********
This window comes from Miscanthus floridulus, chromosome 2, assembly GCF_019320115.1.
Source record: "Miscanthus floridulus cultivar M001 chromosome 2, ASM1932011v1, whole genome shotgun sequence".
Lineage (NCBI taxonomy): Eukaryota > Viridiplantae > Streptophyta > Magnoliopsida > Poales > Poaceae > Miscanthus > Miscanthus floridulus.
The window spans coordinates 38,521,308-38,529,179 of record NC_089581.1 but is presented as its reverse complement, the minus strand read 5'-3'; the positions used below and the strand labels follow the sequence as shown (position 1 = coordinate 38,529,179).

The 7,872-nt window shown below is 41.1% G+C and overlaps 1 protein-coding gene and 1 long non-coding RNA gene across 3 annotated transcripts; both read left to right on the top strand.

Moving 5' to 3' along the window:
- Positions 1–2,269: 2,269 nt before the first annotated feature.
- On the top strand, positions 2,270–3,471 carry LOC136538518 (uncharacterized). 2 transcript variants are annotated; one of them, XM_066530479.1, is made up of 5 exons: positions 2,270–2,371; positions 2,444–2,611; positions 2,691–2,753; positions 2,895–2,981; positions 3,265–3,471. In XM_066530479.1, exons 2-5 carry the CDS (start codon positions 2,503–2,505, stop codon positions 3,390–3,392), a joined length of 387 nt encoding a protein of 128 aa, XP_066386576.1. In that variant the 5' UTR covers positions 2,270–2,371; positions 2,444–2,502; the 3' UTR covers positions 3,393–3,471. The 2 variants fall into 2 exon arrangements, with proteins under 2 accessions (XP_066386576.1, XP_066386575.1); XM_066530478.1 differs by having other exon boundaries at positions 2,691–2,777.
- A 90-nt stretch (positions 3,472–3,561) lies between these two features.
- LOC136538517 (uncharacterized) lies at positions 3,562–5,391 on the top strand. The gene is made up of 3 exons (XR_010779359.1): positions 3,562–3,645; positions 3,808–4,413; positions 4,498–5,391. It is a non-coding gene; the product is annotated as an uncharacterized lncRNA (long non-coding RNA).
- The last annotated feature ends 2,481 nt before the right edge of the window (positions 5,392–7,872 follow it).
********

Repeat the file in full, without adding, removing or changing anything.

This window comes from Miscanthus floridulus, chromosome 2, assembly GCF_019320115.1.
Source record: "Miscanthus floridulus cultivar M001 chromosome 2, ASM1932011v1, whole genome shotgun sequence".
Lineage (NCBI taxonomy): Eukaryota > Viridiplantae > Streptophyta > Magnoliopsida > Poales > Poaceae > Miscanthus > Miscanthus floridulus.
The window spans coordinates 38,521,308-38,529,179 of record NC_089581.1 but is presented as its reverse complement, the minus strand read 5'-3'; the positions used below and the strand labels follow the sequence as shown (position 1 = coordinate 38,529,179).

The 7,872-nt window shown below is 41.1% G+C and overlaps 1 protein-coding gene and 1 long non-coding RNA gene across 3 annotated transcripts; both read left to right on the top strand.

Moving 5' to 3' along the window:
- Positions 1–2,269: 2,269 nt before the first annotated feature.
- On the top strand, positions 2,270–3,471 carry LOC136538518 (uncharacterized). 2 transcript variants are annotated; one of them, XM_066530479.1, is made up of 5 exons: positions 2,270–2,371; positions 2,444–2,611; positions 2,691–2,753; positions 2,895–2,981; positions 3,265–3,471. In XM_066530479.1, exons 2-5 carry the CDS (start codon positions 2,503–2,505, stop codon positions 3,390–3,392), a joined length of 387 nt encoding a protein of 128 aa, XP_066386576.1. In that variant the 5' UTR covers positions 2,270–2,371; positions 2,444–2,502; the 3' UTR covers positions 3,393–3,471. The 2 variants fall into 2 exon arrangements, with proteins under 2 accessions (XP_066386576.1, XP_066386575.1); XM_066530478.1 differs by having other exon boundaries at positions 2,691–2,777.
- A 90-nt stretch (positions 3,472–3,561) lies between these two features.
- LOC136538517 (uncharacterized) lies at positions 3,562–5,391 on the top strand. The gene is made up of 3 exons (XR_010779359.1): positions 3,562–3,645; positions 3,808–4,413; positions 4,498–5,391. It is a non-coding gene; the product is annotated as an uncharacterized lncRNA (long non-coding RNA).
- The last annotated feature ends 2,481 nt before the right edge of the window (positions 5,392–7,872 follow it).